How many eggs is it healthy to eat? Scientists have the answer

NO avocado toast is complete without a poached egg on top.

And now, scientists have revealed how many eggs you can eat in a week – and not worry.

The American Journal of Clinical Nutrition recently reported on a survey carried out by the University of Sydney in Australia which found there was no problem having as many as a dozen eggs over seven days.

Dr Nick Fuller, from the University of Sydney's Boden Institute of Obesity, Nutrition, Exercise and Eating Disorders, revealed eating up to 12 eggs a week does not increase cardiovascular risk factors in people.

Dr Fuller said: "Our research indicates people do not need to hold back from eating eggs if this is part of a healthy diet.

“While eggs themselves are high in dietary cholesterol – and people with type 2 diabetes tend to have higher levels of the ‘bad’ low-density lipoprotein (LDL) cholesterol – this study supports existing research that shows consumption of eggs has little effect on the levels of cholesterol in the blood of the people eating them.”

The test involved putting a group of people on a high-egg (12 eggs per week) or low-egg (less than two eggs per week) diet.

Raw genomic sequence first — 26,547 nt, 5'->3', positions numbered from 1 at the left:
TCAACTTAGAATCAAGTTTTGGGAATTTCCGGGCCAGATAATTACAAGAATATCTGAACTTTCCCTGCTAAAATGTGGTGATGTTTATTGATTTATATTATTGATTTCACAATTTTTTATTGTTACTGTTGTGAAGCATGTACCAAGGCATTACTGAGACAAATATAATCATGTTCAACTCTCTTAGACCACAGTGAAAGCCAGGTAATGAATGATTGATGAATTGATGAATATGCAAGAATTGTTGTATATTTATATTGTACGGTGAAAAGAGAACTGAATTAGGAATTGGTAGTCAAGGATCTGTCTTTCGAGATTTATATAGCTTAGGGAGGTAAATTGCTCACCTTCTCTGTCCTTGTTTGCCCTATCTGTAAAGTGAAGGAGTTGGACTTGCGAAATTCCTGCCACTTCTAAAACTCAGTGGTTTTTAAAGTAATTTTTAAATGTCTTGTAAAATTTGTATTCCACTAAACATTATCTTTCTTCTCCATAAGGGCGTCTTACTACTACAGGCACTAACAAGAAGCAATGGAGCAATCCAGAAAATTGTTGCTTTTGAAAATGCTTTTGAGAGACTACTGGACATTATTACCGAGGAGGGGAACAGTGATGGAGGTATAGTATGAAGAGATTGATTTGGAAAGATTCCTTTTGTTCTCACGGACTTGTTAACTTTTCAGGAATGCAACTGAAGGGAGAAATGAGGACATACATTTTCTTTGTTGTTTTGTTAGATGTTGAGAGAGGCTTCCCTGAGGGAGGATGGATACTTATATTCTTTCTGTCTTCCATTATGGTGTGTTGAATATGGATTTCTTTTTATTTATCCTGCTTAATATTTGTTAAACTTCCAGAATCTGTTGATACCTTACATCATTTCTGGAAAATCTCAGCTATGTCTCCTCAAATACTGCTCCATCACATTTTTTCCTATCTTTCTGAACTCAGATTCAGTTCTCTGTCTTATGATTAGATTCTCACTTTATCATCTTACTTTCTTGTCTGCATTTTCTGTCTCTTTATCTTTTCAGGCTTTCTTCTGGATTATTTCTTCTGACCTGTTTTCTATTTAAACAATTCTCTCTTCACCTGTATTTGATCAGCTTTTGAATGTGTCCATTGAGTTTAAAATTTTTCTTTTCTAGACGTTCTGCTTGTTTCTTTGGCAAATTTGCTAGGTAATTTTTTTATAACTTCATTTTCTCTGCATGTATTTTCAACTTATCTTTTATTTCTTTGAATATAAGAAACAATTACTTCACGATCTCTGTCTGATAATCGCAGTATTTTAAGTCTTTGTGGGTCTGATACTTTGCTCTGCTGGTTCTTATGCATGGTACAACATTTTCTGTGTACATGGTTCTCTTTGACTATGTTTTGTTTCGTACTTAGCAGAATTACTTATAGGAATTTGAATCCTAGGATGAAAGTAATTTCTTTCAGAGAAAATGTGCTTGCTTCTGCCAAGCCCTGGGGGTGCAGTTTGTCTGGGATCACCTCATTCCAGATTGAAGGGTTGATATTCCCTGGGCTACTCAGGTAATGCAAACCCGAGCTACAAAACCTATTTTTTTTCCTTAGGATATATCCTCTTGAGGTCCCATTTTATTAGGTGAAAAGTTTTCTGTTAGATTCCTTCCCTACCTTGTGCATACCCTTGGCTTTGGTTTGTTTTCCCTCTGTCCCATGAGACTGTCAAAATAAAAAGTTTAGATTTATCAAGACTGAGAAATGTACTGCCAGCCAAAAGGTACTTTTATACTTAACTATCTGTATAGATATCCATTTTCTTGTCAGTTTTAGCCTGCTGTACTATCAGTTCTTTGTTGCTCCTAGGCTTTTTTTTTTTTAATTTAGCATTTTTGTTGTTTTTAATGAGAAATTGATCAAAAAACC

But, at the end of three months, Dr Fuller noticed no difference in their cardiovascular risk markers of either group.

While eggs — particularly the yolk — are high in fat, they are full of vitamins, proteins and healthy fats. The yolk is packed with nutrients, so there’s no need to opt for egg-whites only.

So, people can happily have an egg for breakie every day and not worry.

We previously revealed the best way to organise your fridge and what to store where.

If you’re bored with your breakfast, check out these cloud eggs, the latest food craze doing the rounds.



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